In sum, the district court misapplied the teaching-suggestion-motivation test and a general issue of material fact existed as to whether a person of ordinary skill in the art would have been motivated to attach an electronic control to the support structure of the Asano pedal assembly.
With the recent granting of a petition for a writ of certiorari to the Supreme Court in KSR v. Teleflex, the issue of what constitutes obviousness under 35 U.S.C. § 103 is again, for better or worse, in the hands of our nation’s highest court.
Accordingly, I plan to dedicate the next few posts to the background surrounding KSR v. Teleflex and the question presented before the court, namely:
“Whether the Federal Circuit has erred in holding that a claimed invention cannot be held ‘obvious’ . . . in the absence of some proven ‘teaching, suggestion, or motivation’ that would have led a person of ordinary skill in the art to combine the relevant prior art teachings in the manner claimed?”
U.S. Pat. No. 4,465,208: Chewing Gum Dispenser.
“While difficulty in removing the gum from the sheath occurs initially, and while subsequentially having to deal with loosened sticks of gum may not be a pressing problem, it can, however, be a nuisance, and even dangerous. It can be dangerous, for example, if the habitual gum chewer attempts to provide himself with a stick of gum while driving an automobile. The need to use two hands to remove the initial sticks of gum from the sheath, or the need to look away from the road in an effort to locate a loosed stick, can have serious consequences.”
1. A dispenser for dispensing sticks of chewing gum, which sticks have a given thickness, one at a time, comprising, in combination:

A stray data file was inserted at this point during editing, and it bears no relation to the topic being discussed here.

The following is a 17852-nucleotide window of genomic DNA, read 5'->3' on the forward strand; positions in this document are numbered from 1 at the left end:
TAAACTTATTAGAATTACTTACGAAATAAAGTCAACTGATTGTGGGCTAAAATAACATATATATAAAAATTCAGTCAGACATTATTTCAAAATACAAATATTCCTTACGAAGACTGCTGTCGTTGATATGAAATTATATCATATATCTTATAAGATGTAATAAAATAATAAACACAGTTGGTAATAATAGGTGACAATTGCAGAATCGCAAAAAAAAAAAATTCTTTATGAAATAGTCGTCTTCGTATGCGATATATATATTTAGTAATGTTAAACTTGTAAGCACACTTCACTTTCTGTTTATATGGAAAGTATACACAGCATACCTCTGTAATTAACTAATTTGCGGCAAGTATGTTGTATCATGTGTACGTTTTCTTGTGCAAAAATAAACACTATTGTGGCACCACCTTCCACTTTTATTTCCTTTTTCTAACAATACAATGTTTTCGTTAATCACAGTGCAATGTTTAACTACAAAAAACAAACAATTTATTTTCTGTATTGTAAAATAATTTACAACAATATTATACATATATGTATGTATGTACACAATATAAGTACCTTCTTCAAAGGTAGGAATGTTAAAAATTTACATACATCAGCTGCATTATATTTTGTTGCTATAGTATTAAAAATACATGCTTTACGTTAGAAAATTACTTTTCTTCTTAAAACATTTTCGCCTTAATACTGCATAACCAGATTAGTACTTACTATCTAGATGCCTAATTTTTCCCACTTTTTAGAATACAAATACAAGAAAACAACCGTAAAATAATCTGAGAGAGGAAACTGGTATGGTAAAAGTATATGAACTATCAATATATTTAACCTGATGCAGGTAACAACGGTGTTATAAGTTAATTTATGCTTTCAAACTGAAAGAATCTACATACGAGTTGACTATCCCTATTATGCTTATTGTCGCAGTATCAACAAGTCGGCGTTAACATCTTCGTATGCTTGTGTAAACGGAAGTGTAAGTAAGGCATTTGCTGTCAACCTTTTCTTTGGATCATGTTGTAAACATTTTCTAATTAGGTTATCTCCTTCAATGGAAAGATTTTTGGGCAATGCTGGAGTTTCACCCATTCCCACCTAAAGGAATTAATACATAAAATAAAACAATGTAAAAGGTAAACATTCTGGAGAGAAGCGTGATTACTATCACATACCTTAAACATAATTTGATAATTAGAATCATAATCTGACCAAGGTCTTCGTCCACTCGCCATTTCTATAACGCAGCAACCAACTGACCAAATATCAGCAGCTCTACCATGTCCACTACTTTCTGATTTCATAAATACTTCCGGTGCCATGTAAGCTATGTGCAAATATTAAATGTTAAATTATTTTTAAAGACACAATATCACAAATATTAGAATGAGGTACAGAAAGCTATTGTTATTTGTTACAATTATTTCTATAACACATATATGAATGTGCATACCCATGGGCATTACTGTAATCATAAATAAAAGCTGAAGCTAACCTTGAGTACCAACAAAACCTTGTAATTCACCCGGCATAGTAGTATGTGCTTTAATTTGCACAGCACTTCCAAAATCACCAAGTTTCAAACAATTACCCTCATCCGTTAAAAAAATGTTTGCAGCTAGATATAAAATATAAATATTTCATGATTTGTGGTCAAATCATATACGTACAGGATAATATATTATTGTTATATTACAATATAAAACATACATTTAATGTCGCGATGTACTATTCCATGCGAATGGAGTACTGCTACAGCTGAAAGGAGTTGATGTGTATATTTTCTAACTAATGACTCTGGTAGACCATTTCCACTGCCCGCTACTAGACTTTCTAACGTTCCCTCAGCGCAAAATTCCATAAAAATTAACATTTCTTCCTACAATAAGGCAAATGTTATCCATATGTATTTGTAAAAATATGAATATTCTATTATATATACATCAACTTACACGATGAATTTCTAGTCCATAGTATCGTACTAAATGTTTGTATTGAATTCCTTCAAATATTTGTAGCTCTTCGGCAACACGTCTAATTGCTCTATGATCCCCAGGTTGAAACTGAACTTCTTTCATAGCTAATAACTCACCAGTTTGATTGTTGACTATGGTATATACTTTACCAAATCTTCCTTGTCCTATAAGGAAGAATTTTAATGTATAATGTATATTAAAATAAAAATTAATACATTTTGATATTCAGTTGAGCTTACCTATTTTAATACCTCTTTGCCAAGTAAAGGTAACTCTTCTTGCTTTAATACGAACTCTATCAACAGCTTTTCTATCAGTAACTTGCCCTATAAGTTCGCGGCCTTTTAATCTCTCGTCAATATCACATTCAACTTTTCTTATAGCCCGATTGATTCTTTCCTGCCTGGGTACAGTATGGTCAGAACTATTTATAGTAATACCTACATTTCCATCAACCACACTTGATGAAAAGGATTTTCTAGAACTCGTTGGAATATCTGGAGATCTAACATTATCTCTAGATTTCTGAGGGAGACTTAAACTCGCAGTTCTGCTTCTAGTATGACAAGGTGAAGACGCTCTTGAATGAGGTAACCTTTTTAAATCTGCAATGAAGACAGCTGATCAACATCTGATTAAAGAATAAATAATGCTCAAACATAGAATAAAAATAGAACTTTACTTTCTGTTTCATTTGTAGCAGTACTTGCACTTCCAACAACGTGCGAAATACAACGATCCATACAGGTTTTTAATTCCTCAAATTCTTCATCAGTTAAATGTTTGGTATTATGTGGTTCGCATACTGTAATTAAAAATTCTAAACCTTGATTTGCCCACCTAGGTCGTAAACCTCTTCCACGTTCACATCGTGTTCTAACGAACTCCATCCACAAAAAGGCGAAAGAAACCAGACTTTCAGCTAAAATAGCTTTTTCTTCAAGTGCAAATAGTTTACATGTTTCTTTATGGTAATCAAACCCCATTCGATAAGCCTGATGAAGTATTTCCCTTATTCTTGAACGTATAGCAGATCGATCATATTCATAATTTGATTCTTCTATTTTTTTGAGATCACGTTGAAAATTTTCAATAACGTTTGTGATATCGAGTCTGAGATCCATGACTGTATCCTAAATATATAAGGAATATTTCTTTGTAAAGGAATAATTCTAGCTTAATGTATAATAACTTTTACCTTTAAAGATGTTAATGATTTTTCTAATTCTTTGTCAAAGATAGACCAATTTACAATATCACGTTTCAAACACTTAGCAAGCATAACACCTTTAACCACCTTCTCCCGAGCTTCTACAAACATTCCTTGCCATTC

a container having a bottom wall, two side walls, two end walls, and a top wall, and having size to receive a plurality of sticks of chewing gum arranged contigiously in a stack such that the sticks lie substantially parallel to one another and to said top and bottom walls of said container;
a plate disposed within said container substantially parallel with said top and bottom walls;
means in the form of a resilient element for urging said plate and any stack of gum sticks disposed thereon toward the underside of said top wall;
the top wall being formed by a first portion and second portion; said second portion of said top wall being adjacent to one end wall and extending from one of said two side walls to the other; said first portion is retractable in the plane of said top wall in the direction away from said second portion;
said first portion of said top wall having an opening formed therethrough which opening is elongated along the centerline of said top wall in the direction of the ends of said containers;
said one end wall having an outlet opening formed therethrough which is rectangular in shape and extends in width from one side wall to the other side wall of said container, and extends in height from an upper edge which lies a distance less than the height of said outlet opening below the plane of the underside of said top wall to a lower edge which is greater than said thickness of a stick of chewing gum but less than twice said thickness.